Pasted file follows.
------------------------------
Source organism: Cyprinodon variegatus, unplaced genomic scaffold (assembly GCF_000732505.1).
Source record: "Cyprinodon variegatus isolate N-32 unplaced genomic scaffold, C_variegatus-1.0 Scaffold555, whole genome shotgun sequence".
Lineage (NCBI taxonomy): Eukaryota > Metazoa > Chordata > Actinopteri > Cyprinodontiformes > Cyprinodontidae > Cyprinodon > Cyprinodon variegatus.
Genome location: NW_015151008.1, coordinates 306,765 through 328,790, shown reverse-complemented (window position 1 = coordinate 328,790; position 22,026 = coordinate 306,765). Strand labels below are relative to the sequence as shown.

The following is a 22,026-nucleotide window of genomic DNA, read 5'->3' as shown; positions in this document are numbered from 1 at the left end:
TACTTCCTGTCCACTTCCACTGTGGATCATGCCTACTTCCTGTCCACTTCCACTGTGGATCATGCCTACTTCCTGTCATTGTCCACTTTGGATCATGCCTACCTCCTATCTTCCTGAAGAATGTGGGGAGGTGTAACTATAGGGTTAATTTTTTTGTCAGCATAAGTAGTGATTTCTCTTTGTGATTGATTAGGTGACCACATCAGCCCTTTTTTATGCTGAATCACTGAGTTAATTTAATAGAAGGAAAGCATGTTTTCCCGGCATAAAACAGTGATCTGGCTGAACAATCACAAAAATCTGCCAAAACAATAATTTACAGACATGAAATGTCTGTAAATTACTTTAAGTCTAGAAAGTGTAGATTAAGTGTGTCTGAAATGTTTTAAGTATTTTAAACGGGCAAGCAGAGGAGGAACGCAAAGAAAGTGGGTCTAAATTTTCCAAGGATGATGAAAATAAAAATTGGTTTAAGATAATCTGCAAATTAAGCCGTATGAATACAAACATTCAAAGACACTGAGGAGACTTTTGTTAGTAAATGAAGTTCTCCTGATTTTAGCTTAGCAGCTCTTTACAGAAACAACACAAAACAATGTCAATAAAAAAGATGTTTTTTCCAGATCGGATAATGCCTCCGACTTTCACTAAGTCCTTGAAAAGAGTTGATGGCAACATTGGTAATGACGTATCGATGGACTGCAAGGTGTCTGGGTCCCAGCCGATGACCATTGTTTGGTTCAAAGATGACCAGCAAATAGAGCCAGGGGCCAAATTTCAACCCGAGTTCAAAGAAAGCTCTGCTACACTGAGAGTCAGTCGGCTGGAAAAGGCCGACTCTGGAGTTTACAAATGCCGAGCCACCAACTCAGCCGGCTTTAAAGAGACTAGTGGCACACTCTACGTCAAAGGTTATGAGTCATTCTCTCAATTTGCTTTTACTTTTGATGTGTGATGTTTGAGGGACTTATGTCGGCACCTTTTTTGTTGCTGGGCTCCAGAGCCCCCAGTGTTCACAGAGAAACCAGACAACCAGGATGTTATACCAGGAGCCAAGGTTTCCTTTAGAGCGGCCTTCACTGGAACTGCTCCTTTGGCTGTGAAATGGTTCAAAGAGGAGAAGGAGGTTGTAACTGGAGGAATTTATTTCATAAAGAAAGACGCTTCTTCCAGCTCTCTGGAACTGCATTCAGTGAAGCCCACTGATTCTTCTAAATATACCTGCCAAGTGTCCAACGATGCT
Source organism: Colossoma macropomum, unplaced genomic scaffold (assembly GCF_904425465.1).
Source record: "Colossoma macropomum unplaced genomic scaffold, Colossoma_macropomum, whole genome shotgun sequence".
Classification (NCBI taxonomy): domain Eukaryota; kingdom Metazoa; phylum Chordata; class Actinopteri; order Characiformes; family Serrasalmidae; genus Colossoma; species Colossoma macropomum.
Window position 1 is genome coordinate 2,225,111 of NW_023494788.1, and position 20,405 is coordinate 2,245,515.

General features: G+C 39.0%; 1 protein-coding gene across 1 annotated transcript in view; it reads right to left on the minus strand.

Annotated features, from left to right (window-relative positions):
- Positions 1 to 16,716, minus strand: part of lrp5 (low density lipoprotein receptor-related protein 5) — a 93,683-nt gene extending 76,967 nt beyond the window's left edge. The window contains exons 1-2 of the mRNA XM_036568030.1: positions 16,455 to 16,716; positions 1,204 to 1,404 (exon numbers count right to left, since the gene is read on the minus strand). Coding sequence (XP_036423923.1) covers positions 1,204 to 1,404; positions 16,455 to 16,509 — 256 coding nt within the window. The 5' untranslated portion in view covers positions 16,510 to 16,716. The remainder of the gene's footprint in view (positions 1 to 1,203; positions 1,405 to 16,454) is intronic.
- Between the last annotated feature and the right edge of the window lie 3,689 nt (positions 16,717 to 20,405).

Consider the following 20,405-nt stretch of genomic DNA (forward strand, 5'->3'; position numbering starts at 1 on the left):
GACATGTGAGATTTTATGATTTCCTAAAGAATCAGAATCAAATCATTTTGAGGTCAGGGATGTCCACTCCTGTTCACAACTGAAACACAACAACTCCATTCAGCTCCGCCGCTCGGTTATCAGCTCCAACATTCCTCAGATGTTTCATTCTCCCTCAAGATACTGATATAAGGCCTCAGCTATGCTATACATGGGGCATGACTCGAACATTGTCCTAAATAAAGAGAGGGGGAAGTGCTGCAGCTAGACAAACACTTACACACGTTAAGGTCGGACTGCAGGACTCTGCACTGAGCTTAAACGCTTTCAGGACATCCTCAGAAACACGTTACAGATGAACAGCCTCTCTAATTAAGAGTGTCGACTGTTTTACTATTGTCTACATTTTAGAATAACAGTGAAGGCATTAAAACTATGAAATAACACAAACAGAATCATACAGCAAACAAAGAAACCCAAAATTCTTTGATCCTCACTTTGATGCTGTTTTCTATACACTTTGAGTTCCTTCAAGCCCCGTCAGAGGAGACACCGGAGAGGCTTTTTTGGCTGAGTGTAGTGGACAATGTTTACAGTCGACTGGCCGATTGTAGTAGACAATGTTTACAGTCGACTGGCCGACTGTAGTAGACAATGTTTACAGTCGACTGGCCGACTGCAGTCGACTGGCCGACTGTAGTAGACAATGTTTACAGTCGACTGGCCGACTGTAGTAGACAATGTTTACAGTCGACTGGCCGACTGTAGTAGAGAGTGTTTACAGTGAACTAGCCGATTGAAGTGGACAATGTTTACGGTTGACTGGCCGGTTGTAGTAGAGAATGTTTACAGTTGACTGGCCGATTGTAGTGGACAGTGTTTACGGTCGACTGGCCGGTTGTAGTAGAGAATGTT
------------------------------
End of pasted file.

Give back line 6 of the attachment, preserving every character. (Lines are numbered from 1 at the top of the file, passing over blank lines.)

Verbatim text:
TACTTCCTGTCCACTTCCACTGTGGATCATGCCTACTTCCTGTCCACTTCCACTGTGGATCATGCCTACTTCCTGTCATTGTCCACTTTGGATCATGCCTACCTCCTATCTTCCTGAAGAATGTGGGGAGGTGTAACTATAGGGTTAATTTTTTTGTCAGCATAAGTAGTGATTTCTCTTTGTGATTGATTAGGTGACCACATCAGCCCTTTTTTATGCTGAATCACTGAGTTAATTTAATAGAAGGAAAGCATGTTTTCCCGGCATAAAACAGTGATCTGGCTGAACAATCACAAAAATCTGCCAAAACAATAATTTACAGACATGAAATGTCTGTAAATTACTTTAAGTCTAGAAAGTGTAGATTAAGTGTGTCTGAAATGTTTTAAGTATTTTAAACGGGCAAGCAGAGGAGGAACGCAAAGAAAGTGGGTCTAAATTTTCCAAGGATGATGAAAATAAAAATTGGTTTAAGATAATCTGCAAATTAAGCCGTATGAATACAAACATTCAAAGACACTGAGGAGACTTTTGTTAGTAAATGAAGTTCTCCTGATTTTAGCTTAGCAGCTCTTTACAGAAACAACACAAAACAATGTCAATAAAAAAGATGTTTTTTCCAGATCGGATAATGCCTCCGACTTTCACTAAGTCCTTGAAAAGAGTTGATGGCAACATTGGTAATGACGTATCGATGGACTGCAAGGTGTCTGGGTCCCAGCCGATGACCATTGTTTGGTTCAAAGATGACCAGCAAATAGAGCCAGGGGCCAAATTTCAACCCGAGTTCAAAGAAAGCTCTGCTACACTGAGAGTCAGTCGGCTGGAAAAGGCCGACTCTGGAGTTTACAAATGCCGAGCCACCAACTCAGCCGGCTTTAAAGAGACTAGTGGCACACTCTACGTCAAAGGTTATGAGTCATTCTCTCAATTTGCTTTTACTTTTGATGTGTGATGTTTGAGGGACTTATGTCGGCACCTTTTTTGTTGCTGGGCTCCAGAGCCCCCAGTGTTCACAGAGAAACCAGACAACCAGGATGTTATACCAGGAGCCAAGGTTTCCTTTAGAGCGGCCTTCACTGGAACTGCTCCTTTGGCTGTGAAATGGTTCAAAGAGGAGAAGGAGGTTGTAACTGGAGGAATTTATTTCATAAAGAAAGACGCTTCTTCCAGCTCTCTGGAACTGCATTCAGTGAAGCCCACTGATTCTTCTAAATATACCTGCCAAGTGTCCAACGATGCT